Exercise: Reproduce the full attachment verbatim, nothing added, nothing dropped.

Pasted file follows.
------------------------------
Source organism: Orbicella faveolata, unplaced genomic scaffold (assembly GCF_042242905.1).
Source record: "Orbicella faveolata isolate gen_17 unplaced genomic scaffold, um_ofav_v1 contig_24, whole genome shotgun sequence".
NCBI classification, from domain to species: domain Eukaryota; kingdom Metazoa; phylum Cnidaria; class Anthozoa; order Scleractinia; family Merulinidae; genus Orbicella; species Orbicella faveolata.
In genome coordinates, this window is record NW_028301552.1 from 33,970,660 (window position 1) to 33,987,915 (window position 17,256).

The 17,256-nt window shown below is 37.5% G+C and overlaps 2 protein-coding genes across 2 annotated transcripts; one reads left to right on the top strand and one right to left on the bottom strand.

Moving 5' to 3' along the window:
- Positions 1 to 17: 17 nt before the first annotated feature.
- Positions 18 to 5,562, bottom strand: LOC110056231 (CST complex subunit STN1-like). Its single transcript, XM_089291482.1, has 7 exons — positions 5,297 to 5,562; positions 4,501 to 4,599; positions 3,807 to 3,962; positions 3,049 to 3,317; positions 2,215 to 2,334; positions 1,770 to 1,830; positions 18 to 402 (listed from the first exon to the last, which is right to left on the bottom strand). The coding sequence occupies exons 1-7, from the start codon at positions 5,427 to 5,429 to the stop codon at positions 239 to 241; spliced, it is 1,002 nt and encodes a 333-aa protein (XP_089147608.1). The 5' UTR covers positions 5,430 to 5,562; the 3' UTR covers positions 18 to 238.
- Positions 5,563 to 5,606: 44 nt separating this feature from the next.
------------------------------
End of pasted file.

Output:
Source organism: Orbicella faveolata, unplaced genomic scaffold (assembly GCF_042242905.1).
Source record: "Orbicella faveolata isolate gen_17 unplaced genomic scaffold, um_ofav_v1 contig_24, whole genome shotgun sequence".
NCBI classification, from domain to species: domain Eukaryota; kingdom Metazoa; phylum Cnidaria; class Anthozoa; order Scleractinia; family Merulinidae; genus Orbicella; species Orbicella faveolata.
In genome coordinates, this window is record NW_028301552.1 from 33,970,660 (window position 1) to 33,987,915 (window position 17,256).

The 17,256-nt window shown below is 37.5% G+C and overlaps 2 protein-coding genes across 2 annotated transcripts; one reads left to right on the top strand and one right to left on the bottom strand.

Moving 5' to 3' along the window:
- Positions 1 to 17: 17 nt before the first annotated feature.
- Positions 18 to 5,562, bottom strand: LOC110056231 (CST complex subunit STN1-like). Its single transcript, XM_089291482.1, has 7 exons — positions 5,297 to 5,562; positions 4,501 to 4,599; positions 3,807 to 3,962; positions 3,049 to 3,317; positions 2,215 to 2,334; positions 1,770 to 1,830; positions 18 to 402 (listed from the first exon to the last, which is right to left on the bottom strand). The coding sequence occupies exons 1-7, from the start codon at positions 5,427 to 5,429 to the stop codon at positions 239 to 241; spliced, it is 1,002 nt and encodes a 333-aa protein (XP_089147608.1). The 5' UTR covers positions 5,430 to 5,562; the 3' UTR covers positions 18 to 238.
- Positions 5,563 to 5,606: 44 nt separating this feature from the next.